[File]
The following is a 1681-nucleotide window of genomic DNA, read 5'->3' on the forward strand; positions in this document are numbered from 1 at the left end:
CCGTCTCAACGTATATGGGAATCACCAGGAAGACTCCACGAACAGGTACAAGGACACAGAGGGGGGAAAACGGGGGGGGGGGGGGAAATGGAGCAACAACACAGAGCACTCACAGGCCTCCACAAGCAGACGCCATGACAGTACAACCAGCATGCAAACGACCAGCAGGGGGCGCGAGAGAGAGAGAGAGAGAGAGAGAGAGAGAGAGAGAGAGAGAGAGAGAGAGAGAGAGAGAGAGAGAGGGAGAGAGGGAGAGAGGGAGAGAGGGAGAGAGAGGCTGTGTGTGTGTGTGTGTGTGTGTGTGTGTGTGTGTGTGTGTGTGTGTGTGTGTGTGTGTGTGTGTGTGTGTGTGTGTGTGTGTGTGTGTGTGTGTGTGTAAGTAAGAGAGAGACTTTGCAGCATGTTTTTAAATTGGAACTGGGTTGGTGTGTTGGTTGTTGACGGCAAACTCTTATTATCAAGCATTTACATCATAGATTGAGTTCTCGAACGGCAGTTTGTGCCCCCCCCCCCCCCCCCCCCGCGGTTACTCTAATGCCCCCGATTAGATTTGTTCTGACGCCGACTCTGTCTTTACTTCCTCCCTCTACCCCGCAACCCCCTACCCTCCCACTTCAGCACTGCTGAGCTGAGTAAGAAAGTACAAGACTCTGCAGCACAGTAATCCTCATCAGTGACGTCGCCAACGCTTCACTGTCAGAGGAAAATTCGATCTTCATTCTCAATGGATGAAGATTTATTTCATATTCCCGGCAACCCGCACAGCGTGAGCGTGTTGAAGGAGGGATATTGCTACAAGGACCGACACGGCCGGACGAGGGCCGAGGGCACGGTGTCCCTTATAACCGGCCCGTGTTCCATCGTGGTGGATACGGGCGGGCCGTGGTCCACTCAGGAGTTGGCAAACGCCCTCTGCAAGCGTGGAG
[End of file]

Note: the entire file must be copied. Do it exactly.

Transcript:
The following is a 1681-nucleotide window of genomic DNA, read 5'->3' on the forward strand; positions in this document are numbered from 1 at the left end:
CCGTCTCAACGTATATGGGAATCACCAGGAAGACTCCACGAACAGGTACAAGGACACAGAGGGGGGAAAACGGGGGGGGGGGGGGAAATGGAGCAACAACACAGAGCACTCACAGGCCTCCACAAGCAGACGCCATGACAGTACAACCAGCATGCAAACGACCAGCAGGGGGCGCGAGAGAGAGAGAGAGAGAGAGAGAGAGAGAGAGAGAGAGAGAGAGAGAGAGAGAGAGAGAGAGAGAGGGAGAGAGGGAGAGAGGGAGAGAGGGAGAGAGAGGCTGTGTGTGTGTGTGTGTGTGTGTGTGTGTGTGTGTGTGTGTGTGTGTGTGTGTGTGTGTGTGTGTGTGTGTGTGTGTGTGTGTGTGTGTGTGTGTGTGTAAGTAAGAGAGAGACTTTGCAGCATGTTTTTAAATTGGAACTGGGTTGGTGTGTTGGTTGTTGACGGCAAACTCTTATTATCAAGCATTTACATCATAGATTGAGTTCTCGAACGGCAGTTTGTGCCCCCCCCCCCCCCCCCCCCGCGGTTACTCTAATGCCCCCGATTAGATTTGTTCTGACGCCGACTCTGTCTTTACTTCCTCCCTCTACCCCGCAACCCCCTACCCTCCCACTTCAGCACTGCTGAGCTGAGTAAGAAAGTACAAGACTCTGCAGCACAGTAATCCTCATCAGTGACGTCGCCAACGCTTCACTGTCAGAGGAAAATTCGATCTTCATTCTCAATGGATGAAGATTTATTTCATATTCCCGGCAACCCGCACAGCGTGAGCGTGTTGAAGGAGGGATATTGCTACAAGGACCGACACGGCCGGACGAGGGCCGAGGGCACGGTGTCCCTTATAACCGGCCCGTGTTCCATCGTGGTGGATACGGGCGGGCCGTGGTCCACTCAGGAGTTGGCAAACGCCCTCTGCAAGCGTGGAG